KANSAS CITY (Reuters) - Five years after shelving a controversial biotech wheat product, Monsanto Co said on Tuesday it is jumping back into the wheat business, paying $45 million to acquire WestBred LLC, a specialist in wheat germplasm.
Monsanto said in the near-term, the transaction will apply Monsanto’s breeding tools to Montana-based WestBred’s germplasm to develop higher-yielding varieties for U.S. wheat farmers.
WestBred is a small company with $8.5 million in revenues, but its wheat germplasm is seen serving as the foundation for the development of biotech traits in wheat that could ultimately be very profitable for Monsanto, officials said.
Monsanto will focus on making wheat plants more drought tolerant, more efficient in the use of nitrogen and higher yielding, said Carl Casale, Monsanto executive vice president of strategy and operations.
No commercial transgenic wheat currently exists in world markets due to opposition by consumer and environmental groups in many countries.
Monsanto, which is known for its market strength in development of genetically modified soybeans, corn, cotton and other crops, walked away from development of a “Roundup Ready” herbicide-tolerant spring wheat product in early 2004.
The company’s decision came amid complaints that export markets would shun U.S. wheat if biotechnology was introduced to the key food crop. Indeed, opposition to biotech crops, including wheat, remains in many countries.
Winning approval in Japan for biotech wheat remains a hurdle for commercialization, for instance. Europe is also largely opposed to biotech crops.
Still, U.S. wheat acres have been declining in recent years as farmers shift to more profitable crops. And several wheat industry groups have recently been asking for companies like Monsanto and rival seed companies to develop better wheat seed.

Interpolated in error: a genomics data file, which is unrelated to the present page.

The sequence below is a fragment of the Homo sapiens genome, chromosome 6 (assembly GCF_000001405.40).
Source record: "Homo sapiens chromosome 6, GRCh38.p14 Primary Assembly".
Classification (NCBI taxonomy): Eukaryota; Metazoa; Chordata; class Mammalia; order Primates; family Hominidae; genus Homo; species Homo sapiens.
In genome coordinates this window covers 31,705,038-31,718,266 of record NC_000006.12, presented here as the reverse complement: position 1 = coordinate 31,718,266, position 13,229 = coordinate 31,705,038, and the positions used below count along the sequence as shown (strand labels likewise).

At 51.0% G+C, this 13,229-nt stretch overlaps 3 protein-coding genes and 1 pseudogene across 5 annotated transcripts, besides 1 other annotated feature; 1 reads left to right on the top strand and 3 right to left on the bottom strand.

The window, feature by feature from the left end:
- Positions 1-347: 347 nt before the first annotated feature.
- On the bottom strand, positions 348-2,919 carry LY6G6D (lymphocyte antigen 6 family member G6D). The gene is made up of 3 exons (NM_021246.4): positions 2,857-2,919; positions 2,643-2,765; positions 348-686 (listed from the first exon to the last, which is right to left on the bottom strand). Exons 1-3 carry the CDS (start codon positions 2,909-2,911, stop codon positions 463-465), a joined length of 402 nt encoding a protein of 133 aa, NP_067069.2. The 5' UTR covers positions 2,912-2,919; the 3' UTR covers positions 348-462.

“In seven of the last 10 years, global demand for wheat has outstripped production, drawing down global stocks of wheat and increasing prices consumers pay,” said Casale. “Global demand is expected to grow by approximately 35 percent by 2030.
Monsanto said it would essentially be starting from scratch in working on a biotech wheat, because any herbicide-tolerant trait would be a secondary trait in addition to “driver” traits like drought-tolerance and nitrogen efficiency.
Casale said in addition to the acquisition costs, Monsanto would spend at least $100 million to bring a new biotech wheat to market and it would likely take eight to 10 years.
Rival players are already working on a biotech wheat. Australian researchers are developing a drought-tolerant wheat, and Syngenta has a genetically modified spring wheat in development.
Five years ago when Monsanto was preparing to commercialize Roundup Ready wheat, many farmers complained that herbicide tolerance for wheat was not a trait that was really needed, and would likely be more beneficial to Monsanto, which sells the Roundup herbicide, than it would be to wheat farmers.
WestBred, which has been owned indirectly by Barkley Seed, Inc, has germplasm assets in all classes of wheat. WestBred’s existing breeding capabilities and commercial operations will become the centerpiece of Monsanto’s wheat platform, officials said.
In addition, Monsanto will seek public and private partnerships to commercialize its new wheat products.
The deal is not expected to be accretive to earnings until the middle to latter part of the next decade.
Shares of Monsanto were up 35 cents at $73.88 in early afternoon trade on the New York Stock Exchange.
Reporting by Carey Gillam; editing by Gunna Dickson